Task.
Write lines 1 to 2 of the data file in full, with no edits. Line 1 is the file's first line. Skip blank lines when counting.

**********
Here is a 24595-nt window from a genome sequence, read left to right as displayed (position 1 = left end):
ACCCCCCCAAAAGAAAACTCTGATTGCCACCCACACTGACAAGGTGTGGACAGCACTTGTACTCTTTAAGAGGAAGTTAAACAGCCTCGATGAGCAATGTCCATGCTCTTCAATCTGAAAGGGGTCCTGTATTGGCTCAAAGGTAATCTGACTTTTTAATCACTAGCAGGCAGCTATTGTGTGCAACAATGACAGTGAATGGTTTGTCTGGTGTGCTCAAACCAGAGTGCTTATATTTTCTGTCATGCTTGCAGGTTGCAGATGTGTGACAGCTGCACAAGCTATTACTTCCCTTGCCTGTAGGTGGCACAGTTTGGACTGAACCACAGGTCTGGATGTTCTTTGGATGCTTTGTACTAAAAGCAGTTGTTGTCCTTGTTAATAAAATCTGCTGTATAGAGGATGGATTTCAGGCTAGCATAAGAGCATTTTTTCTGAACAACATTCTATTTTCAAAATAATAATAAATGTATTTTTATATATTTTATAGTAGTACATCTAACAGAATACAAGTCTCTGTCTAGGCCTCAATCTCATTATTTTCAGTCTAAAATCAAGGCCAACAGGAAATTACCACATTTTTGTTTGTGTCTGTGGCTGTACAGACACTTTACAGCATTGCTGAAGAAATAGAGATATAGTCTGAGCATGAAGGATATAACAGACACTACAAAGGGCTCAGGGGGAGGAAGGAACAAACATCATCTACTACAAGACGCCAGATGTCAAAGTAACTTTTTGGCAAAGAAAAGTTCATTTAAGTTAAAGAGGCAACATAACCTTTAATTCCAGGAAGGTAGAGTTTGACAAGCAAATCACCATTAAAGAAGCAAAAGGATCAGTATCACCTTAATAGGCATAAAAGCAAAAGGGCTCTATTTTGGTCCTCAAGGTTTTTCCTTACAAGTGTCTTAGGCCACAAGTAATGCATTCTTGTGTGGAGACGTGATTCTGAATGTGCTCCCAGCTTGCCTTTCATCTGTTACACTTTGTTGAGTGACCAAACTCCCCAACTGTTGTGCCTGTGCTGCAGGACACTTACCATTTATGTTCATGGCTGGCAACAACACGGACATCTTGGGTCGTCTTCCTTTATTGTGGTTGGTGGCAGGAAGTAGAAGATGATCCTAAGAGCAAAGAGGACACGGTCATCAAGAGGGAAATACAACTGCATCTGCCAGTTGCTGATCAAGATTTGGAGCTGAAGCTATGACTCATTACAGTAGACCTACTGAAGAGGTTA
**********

Here is a 24595-nt window from a genome sequence, read left to right as displayed (position 1 = left end):
ACCCCCCCAAAAGAAAACTCTGATTGCCACCCACACTGACAAGGTGTGGACAGCACTTGTACTCTTTAAGAGGAAGTTAAACAGCCTCGATGAGCAATGTCCATGCTCTTCAATCTGAAAGGGGTCCTGTATTGGCTCAAAGGTAATCTGACTTTTTAATCACTAGCAGGCAGCTATTGTGTGCAACAATGACAGTGAATGGTTTGTCTGGTGTGCTCAAACCAGAGTGCTTATATTTTCTGTCATGCTTGCAGGTTGCAGATGTGTGACAGCTGCACAAGCTATTACTTCCCTTGCCTGTAGGTGGCACAGTTTGGACTGAACCACAGGTCTGGATGTTCTTTGGATGCTTTGTACTAAAAGCAGTTGTTGTCCTTGTTAATAAAATCTGCTGTATAGAGGATGGATTTCAGGCTAGCATAAGAGCATTTTTTCTGAACAACATTCTATTTTCAAAATAATAATAAATGTATTTTTATATATTTTATAGTAGTACATCTAACAGAATACAAGTCTCTGTCTAGGCCTCAATCTCATTATTTTCAGTCTAAAATCAAGGCCAACAGGAAATTACCACATTTTTGTTTGTGTCTGTGGCTGTACAGACACTTTACAGCATTGCTGAAGAAATAGAGATATAGTCTGAGCATGAAGGATATAACAGACACTACAAAGGGCTCAGGGGGAGGAAGGAACAAACATCATCTACTACAAGACGCCAGATGTCAAAGTAACTTTTTGGCAAAGAAAAGTTCATTTAAGTTAAAGAGGCAACATAACCTTTAATTCCAGGAAGGTAGAGTTTGACAAGCAAATCACCATTAAAGAAGCAAAAGGATCAGTATCACCTTAATAGGCATAAAAGCAAAAGGGCTCTATTTTGGTCCTCAAGGTTTTTCCTTACAAGTGTCTTAGGCCACAAGTAATGCATTCTTGTGTGGAGACGTGATTCTGAATGTGCTCCCAGCTTGCCTTTCATCTGTTACACTTTGTTGAGTGACCAAACTCCCCAACTGTTGTGCCTGTGCTGCAGGACACTTACCATTTATGTTCATGGCTGGCAACAACACGGACATCTTGGGTCGTCTTCCTTTATTGTGGTTGGTGGCAGGAAGTAGAAGATGATCCTAAGAGCAAAGAGGACACGGTCATCAAGAGGGAAATACAACTGCATCTGCCAGTTGCTGATCAAGATTTGGAGCTGAAGCTATGACTCATTACAGTAGACCTACTGAAGAGGTTA